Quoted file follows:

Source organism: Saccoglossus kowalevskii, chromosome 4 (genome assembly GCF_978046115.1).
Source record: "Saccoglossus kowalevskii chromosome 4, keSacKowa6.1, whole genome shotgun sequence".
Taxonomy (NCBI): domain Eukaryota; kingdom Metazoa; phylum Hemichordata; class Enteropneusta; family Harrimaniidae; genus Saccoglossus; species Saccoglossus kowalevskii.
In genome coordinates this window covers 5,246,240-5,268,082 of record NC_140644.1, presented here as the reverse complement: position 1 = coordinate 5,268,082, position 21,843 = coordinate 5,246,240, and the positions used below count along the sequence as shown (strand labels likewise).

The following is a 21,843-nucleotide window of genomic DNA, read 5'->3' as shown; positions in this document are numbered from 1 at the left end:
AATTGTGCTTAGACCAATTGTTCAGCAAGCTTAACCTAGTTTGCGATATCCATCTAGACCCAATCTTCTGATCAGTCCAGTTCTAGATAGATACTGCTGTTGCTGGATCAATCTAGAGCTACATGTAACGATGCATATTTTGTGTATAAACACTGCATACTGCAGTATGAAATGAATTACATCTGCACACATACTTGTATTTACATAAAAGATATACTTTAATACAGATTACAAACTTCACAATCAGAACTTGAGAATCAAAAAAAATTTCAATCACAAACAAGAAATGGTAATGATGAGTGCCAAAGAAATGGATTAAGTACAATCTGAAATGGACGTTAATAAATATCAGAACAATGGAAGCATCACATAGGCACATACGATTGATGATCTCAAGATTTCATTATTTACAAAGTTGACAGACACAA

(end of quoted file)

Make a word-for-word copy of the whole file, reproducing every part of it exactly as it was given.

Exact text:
Source organism: Saccoglossus kowalevskii, chromosome 4 (genome assembly GCF_978046115.1).
Source record: "Saccoglossus kowalevskii chromosome 4, keSacKowa6.1, whole genome shotgun sequence".
Taxonomy (NCBI): domain Eukaryota; kingdom Metazoa; phylum Hemichordata; class Enteropneusta; family Harrimaniidae; genus Saccoglossus; species Saccoglossus kowalevskii.
In genome coordinates this window covers 5,246,240-5,268,082 of record NC_140644.1, presented here as the reverse complement: position 1 = coordinate 5,268,082, position 21,843 = coordinate 5,246,240, and the positions used below count along the sequence as shown (strand labels likewise).

The following is a 21,843-nucleotide window of genomic DNA, read 5'->3' as shown; positions in this document are numbered from 1 at the left end:
AATTGTGCTTAGACCAATTGTTCAGCAAGCTTAACCTAGTTTGCGATATCCATCTAGACCCAATCTTCTGATCAGTCCAGTTCTAGATAGATACTGCTGTTGCTGGATCAATCTAGAGCTACATGTAACGATGCATATTTTGTGTATAAACACTGCATACTGCAGTATGAAATGAATTACATCTGCACACATACTTGTATTTACATAAAAGATATACTTTAATACAGATTACAAACTTCACAATCAGAACTTGAGAATCAAAAAAAATTTCAATCACAAACAAGAAATGGTAATGATGAGTGCCAAAGAAATGGATTAAGTACAATCTGAAATGGACGTTAATAAATATCAGAACAATGGAAGCATCACATAGGCACATACGATTGATGATCTCAAGATTTCATTATTTACAAAGTTGACAGACACAA